Sunday, June 8, 2008

Pirates of Penzance full of sea foam and mirth

Mock’s Crest Theatre’s production of Gilbert and Sullivan’s “Pirates of Penzance” delivered a silly yet heart-warming performance on Saturday evening at the Mago Hunt Theatre. The cast was outstanding as actors, but several principals needed more heft as singers. The newly renovated and expanded stage area seemed to challenge voices that didn’t project well, and perhaps some body microphones could have equalized the situation. Still, the frothy humor in this story about zany pirates, prim maidens, and inept bobbies always bubbled to the top and kept the audience in stitches.

Beth Madsen Bradford created a superb motherly nurse and her beautiful and robust mezzo easily filled the hall. Morgan Mallory convincingly portrayed the pirate apprentice Frederic, yet his light voice often didn’t match up well with the other principals. Corey Brunish as the dashing pirate chief had the charm and stage presence, but his singing. though pleasant, could barely be heard above the orchestra. In the role of the pirate lieutenant, Sammuel Hawkins displayed plenty of volume and really helped to boost some of the ensemble pieces. As the beautiful, young maiden Mabel, Tsipa Swan soubrette soprano could always be heard, but a little more weight in the voice and more volume would have helped.

John Vergin had oodles of fun in the role of Major General Stanley and his voice had enough power to be heard adequately. I really admired Vergin’s diction in the famous patter song, “I am the very model of at modern major general,” but, strangely enough, he kept getting out of sync with the orchestra. Russ Cowan made a fine sergeant of police, but needed more volume.

The pirates, maidens, and bobbies did a splendid job. The pirates, in particular, sang with zest and zeal, creating a lovable band that could never harm an orphan yet be quick to draw their swords at the slightest offence. The bonneted maidens were prim and proper to a tea and dutifully proud of their father, the ridiculous Major General. The bobbies put on their best keystone cops imitation, charming the audience with their ineptness.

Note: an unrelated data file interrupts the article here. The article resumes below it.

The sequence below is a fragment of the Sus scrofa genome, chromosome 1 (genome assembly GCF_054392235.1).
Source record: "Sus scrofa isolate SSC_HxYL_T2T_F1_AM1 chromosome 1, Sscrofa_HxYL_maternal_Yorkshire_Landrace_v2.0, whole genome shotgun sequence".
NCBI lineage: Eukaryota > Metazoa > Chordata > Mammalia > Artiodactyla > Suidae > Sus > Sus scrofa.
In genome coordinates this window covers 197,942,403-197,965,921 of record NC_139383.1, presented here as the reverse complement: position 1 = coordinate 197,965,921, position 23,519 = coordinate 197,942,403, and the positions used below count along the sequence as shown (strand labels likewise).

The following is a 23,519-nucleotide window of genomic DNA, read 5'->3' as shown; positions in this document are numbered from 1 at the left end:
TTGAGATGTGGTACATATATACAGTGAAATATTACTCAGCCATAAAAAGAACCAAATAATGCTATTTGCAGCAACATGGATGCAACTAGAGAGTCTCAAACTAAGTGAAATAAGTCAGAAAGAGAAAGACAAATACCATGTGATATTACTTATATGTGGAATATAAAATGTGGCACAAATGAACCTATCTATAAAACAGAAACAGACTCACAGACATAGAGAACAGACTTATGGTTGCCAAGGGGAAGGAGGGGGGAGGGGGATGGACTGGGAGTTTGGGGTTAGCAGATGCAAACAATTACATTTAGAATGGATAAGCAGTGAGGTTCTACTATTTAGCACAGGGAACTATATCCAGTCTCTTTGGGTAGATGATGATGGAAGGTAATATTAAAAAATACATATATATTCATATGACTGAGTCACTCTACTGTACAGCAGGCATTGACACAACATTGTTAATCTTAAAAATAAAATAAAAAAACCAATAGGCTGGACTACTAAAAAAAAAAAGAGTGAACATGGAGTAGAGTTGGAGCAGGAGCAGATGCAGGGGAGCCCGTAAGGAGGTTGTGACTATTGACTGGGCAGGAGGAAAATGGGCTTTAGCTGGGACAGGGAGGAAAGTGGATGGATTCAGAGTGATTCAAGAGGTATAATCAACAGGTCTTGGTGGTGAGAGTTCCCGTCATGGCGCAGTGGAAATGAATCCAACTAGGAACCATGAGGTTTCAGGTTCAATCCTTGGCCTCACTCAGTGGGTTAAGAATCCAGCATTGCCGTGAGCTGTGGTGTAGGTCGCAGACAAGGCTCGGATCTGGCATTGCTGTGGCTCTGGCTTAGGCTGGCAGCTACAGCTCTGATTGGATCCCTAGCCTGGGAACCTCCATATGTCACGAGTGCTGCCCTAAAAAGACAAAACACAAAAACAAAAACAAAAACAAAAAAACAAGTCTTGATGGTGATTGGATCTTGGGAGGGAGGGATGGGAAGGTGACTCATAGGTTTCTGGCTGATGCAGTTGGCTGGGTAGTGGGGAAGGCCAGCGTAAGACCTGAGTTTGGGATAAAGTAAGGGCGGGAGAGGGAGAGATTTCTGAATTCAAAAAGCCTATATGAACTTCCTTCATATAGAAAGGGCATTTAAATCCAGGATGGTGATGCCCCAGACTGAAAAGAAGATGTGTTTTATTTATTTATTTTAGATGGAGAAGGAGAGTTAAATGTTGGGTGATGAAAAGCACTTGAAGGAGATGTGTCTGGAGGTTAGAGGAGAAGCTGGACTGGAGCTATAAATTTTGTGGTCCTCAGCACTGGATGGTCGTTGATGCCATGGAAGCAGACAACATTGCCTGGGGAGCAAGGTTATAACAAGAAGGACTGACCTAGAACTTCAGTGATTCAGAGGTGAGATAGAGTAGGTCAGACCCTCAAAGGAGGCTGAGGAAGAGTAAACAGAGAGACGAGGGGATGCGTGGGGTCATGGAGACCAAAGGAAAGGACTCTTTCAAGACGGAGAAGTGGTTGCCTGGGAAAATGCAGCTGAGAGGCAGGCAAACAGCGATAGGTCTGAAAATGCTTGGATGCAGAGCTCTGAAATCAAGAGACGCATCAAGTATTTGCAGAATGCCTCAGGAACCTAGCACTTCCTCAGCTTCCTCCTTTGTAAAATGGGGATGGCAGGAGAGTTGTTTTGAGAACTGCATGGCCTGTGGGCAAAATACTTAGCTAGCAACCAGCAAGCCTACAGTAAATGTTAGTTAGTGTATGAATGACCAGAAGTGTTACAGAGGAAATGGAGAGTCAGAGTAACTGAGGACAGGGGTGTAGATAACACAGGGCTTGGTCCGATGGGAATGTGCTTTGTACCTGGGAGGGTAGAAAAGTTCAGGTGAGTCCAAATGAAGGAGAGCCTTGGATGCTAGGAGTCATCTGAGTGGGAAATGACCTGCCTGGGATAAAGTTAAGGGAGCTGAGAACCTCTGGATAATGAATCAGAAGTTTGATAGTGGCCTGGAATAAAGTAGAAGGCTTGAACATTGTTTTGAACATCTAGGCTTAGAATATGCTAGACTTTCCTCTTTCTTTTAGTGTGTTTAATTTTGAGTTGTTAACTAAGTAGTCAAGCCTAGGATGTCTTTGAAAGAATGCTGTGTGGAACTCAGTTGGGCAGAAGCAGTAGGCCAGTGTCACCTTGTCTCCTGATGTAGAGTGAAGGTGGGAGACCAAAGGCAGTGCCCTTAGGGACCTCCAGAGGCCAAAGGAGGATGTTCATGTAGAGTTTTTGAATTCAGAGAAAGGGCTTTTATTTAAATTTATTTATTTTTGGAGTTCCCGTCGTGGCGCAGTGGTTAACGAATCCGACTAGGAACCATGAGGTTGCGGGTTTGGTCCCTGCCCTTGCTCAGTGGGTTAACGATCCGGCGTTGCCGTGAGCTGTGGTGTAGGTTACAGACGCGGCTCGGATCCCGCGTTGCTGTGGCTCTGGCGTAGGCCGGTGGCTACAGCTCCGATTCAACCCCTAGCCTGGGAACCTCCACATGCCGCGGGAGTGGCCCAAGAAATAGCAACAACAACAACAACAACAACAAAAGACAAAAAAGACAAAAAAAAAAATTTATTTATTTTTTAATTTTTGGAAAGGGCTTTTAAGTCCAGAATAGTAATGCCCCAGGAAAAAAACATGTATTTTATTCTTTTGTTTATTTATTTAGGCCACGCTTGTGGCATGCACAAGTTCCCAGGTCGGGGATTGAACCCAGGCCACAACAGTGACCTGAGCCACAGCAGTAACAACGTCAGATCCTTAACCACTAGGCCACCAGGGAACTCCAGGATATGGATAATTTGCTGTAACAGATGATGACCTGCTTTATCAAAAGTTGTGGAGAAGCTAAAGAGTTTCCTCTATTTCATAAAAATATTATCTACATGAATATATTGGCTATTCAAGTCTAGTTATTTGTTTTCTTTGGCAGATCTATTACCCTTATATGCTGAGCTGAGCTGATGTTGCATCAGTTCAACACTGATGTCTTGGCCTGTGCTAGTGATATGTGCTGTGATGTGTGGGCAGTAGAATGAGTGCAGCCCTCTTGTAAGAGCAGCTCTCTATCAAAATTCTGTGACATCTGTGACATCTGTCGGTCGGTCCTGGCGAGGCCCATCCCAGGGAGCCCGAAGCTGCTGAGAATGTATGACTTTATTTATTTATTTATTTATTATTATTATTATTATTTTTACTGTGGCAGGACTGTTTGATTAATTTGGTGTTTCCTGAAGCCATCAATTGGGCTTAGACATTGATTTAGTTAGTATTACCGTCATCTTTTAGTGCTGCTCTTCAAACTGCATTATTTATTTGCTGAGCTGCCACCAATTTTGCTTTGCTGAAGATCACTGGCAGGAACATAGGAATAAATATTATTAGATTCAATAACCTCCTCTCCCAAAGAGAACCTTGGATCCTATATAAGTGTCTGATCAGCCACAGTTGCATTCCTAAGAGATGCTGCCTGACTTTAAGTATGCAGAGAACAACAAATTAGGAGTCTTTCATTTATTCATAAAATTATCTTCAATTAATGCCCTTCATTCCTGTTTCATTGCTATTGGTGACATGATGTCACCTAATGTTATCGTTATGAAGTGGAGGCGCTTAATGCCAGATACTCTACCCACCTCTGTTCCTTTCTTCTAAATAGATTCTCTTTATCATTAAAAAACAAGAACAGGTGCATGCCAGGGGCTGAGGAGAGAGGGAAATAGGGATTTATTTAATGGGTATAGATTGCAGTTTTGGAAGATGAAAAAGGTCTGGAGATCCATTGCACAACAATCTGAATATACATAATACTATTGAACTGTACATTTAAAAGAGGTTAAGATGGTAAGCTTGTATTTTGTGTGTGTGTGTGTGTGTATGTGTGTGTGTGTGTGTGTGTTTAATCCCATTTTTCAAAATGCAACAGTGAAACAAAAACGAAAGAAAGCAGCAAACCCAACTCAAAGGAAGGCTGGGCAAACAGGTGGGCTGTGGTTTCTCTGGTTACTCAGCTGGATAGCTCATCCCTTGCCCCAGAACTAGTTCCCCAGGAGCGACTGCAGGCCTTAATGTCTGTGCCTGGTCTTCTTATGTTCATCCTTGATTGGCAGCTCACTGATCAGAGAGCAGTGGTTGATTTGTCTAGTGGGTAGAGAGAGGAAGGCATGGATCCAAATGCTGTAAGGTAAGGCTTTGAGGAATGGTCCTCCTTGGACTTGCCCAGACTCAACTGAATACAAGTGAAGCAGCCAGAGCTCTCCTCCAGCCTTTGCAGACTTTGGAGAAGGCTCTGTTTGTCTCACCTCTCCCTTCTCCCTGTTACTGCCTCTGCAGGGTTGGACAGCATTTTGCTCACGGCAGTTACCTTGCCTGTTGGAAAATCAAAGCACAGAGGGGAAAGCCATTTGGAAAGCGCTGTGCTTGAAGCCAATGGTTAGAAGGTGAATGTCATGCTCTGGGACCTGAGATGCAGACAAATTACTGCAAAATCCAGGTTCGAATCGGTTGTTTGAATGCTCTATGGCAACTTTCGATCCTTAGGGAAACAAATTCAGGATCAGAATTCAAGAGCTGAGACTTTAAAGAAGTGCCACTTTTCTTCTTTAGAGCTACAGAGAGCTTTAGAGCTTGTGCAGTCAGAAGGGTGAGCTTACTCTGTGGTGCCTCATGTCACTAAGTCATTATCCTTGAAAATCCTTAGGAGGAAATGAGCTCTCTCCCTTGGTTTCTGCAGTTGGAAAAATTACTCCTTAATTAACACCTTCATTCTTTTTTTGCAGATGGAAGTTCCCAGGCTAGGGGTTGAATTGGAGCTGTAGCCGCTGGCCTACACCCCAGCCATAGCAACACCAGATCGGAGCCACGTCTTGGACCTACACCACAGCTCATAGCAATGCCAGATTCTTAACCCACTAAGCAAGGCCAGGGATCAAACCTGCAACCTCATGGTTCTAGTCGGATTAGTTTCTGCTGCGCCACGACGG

Stage director Greg Tamblyn made good use of the enlarged stage, moving the story forward. Choreographer John Szerszen also created plenty of lively movement that worked very well. I liked the simple set of rocks that scenic designer Jeri Swatosh created for the sets. The traditional costumes by Darrin J. Pufall were spot on.

Conductor Roger O. Doyle paced the production well. The orchestra did a credible job although some intonation went awry here and there.

All in all, despite some vocal shortcomings, Mock Crest’s “Pirates of Penzance” is fine show and a great way to kick off the summer.


Mock's Crest's "Pirates of Penzance" runs Thursday through Sunday through June 29th.
For details click here.


Lorin Wilkerson said...

James and I randomly happened to attend the same performance, and I agree with most of what James heard. I had a devil of a time trying to figure out if the responsibility for the misalignment between soloist and orchestra during "Model" was due to John or the orchestra director. To my mind, in an opera, the orchestra should adjust to the soloist whenever possible, and should certainly be alert and more sensitive to the potential need for temporal adjustments during what is arguably the most well-known patter aria in the genre.

To me, the incident exposed an inherent flaw in the setup at Mago Hunt Theatre during Mock's Crest productions, and that is that the conductor has his back to the on-stage performers. I've noticed this mis-match between orchestra and singers in years past, but never so prominently as last Saturday night. I'm not sure what if anything can be done about it given the layout at this venue, but there it is.

Flaws aside, there were some wonderful choruses and great comedic moments, two of the main reasons we all still love G & S so much. It also bears mentioning that this was only the second performance in a long run; in another week things might really be humming along and some of the wrinkles ironed out.

James Bash said...

Hey Lorin,

Thanks for you fine comments, but you might not have seen the big TV screen that is above the audience and next to the projection booth. The TV runs to a monitoring TV that aimed at the conductor. So Vergin could see it clearly (unless it suddenly failed to funciton. I think that Vergin and Doyle should have figured out ahead of time which way they wanted to go.

I didn't see the TV right away, but I did see the cast look up - as if they were watching the conductor, so at intermission - after we chatted - I went to the stage and looked up and saw it. That's a real nifty way to circumvent the problem of placing the orchestra at the back of the stage.

Lorin Wilkerson said...

Thanks for the info much for my pet theory! ;0) I guess that does make a lot of sense.